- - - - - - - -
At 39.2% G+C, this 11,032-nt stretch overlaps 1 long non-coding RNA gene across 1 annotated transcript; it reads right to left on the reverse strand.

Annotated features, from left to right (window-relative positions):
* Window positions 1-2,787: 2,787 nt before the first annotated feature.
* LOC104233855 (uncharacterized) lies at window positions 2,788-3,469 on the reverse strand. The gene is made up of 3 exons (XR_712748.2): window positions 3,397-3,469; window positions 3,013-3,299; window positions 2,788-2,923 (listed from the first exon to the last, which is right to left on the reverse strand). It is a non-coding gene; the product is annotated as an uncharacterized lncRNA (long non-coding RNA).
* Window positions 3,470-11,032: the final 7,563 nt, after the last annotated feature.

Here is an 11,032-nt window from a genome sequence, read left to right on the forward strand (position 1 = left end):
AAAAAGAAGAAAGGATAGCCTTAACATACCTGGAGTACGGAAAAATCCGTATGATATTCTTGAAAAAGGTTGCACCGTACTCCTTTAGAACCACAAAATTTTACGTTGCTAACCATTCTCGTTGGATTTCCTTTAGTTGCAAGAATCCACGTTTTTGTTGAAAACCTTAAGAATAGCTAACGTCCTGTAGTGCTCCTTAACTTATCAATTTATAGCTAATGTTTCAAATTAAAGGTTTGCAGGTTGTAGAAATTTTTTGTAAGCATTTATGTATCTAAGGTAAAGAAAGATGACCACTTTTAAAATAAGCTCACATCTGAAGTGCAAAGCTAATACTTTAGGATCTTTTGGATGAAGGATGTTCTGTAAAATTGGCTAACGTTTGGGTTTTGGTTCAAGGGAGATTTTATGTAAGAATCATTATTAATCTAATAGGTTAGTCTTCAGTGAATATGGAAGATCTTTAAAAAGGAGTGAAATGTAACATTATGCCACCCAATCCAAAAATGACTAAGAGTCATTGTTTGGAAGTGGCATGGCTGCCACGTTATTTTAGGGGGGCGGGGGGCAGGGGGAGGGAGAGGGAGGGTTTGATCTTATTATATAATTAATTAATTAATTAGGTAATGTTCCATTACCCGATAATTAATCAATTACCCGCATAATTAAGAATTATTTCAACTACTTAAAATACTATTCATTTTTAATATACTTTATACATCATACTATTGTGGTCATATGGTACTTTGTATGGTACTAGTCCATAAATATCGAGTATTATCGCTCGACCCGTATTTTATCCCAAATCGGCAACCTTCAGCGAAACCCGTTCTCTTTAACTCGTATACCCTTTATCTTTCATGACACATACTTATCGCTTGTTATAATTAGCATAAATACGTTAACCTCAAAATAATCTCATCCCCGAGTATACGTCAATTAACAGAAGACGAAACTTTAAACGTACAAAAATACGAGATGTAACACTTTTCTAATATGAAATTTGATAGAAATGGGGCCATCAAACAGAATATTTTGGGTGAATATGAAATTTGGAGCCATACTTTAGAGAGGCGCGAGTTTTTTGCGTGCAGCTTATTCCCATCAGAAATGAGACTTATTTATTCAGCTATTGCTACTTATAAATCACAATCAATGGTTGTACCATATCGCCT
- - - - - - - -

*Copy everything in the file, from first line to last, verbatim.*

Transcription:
At 39.2% G+C, this 11,032-nt stretch overlaps 1 long non-coding RNA gene across 1 annotated transcript; it reads right to left on the reverse strand.

Annotated features, from left to right (window-relative positions):
* Window positions 1-2,787: 2,787 nt before the first annotated feature.
* LOC104233855 (uncharacterized) lies at window positions 2,788-3,469 on the reverse strand. The gene is made up of 3 exons (XR_712748.2): window positions 3,397-3,469; window positions 3,013-3,299; window positions 2,788-2,923 (listed from the first exon to the last, which is right to left on the reverse strand). It is a non-coding gene; the product is annotated as an uncharacterized lncRNA (long non-coding RNA).
* Window positions 3,470-11,032: the final 7,563 nt, after the last annotated feature.

Here is an 11,032-nt window from a genome sequence, read left to right on the forward strand (position 1 = left end):
AAAAAGAAGAAAGGATAGCCTTAACATACCTGGAGTACGGAAAAATCCGTATGATATTCTTGAAAAAGGTTGCACCGTACTCCTTTAGAACCACAAAATTTTACGTTGCTAACCATTCTCGTTGGATTTCCTTTAGTTGCAAGAATCCACGTTTTTGTTGAAAACCTTAAGAATAGCTAACGTCCTGTAGTGCTCCTTAACTTATCAATTTATAGCTAATGTTTCAAATTAAAGGTTTGCAGGTTGTAGAAATTTTTTGTAAGCATTTATGTATCTAAGGTAAAGAAAGATGACCACTTTTAAAATAAGCTCACATCTGAAGTGCAAAGCTAATACTTTAGGATCTTTTGGATGAAGGATGTTCTGTAAAATTGGCTAACGTTTGGGTTTTGGTTCAAGGGAGATTTTATGTAAGAATCATTATTAATCTAATAGGTTAGTCTTCAGTGAATATGGAAGATCTTTAAAAAGGAGTGAAATGTAACATTATGCCACCCAATCCAAAAATGACTAAGAGTCATTGTTTGGAAGTGGCATGGCTGCCACGTTATTTTAGGGGGGCGGGGGGCAGGGGGAGGGAGAGGGAGGGTTTGATCTTATTATATAATTAATTAATTAATTAGGTAATGTTCCATTACCCGATAATTAATCAATTACCCGCATAATTAAGAATTATTTCAACTACTTAAAATACTATTCATTTTTAATATACTTTATACATCATACTATTGTGGTCATATGGTACTTTGTATGGTACTAGTCCATAAATATCGAGTATTATCGCTCGACCCGTATTTTATCCCAAATCGGCAACCTTCAGCGAAACCCGTTCTCTTTAACTCGTATACCCTTTATCTTTCATGACACATACTTATCGCTTGTTATAATTAGCATAAATACGTTAACCTCAAAATAATCTCATCCCCGAGTATACGTCAATTAACAGAAGACGAAACTTTAAACGTACAAAAATACGAGATGTAACACTTTTCTAATATGAAATTTGATAGAAATGGGGCCATCAAACAGAATATTTTGGGTGAATATGAAATTTGGAGCCATACTTTAGAGAGGCGCGAGTTTTTTGCGTGCAGCTTATTCCCATCAGAAATGAGACTTATTTATTCAGCTATTGCTACTTATAAATCACAATCAATGGTTGTACCATATCGCCT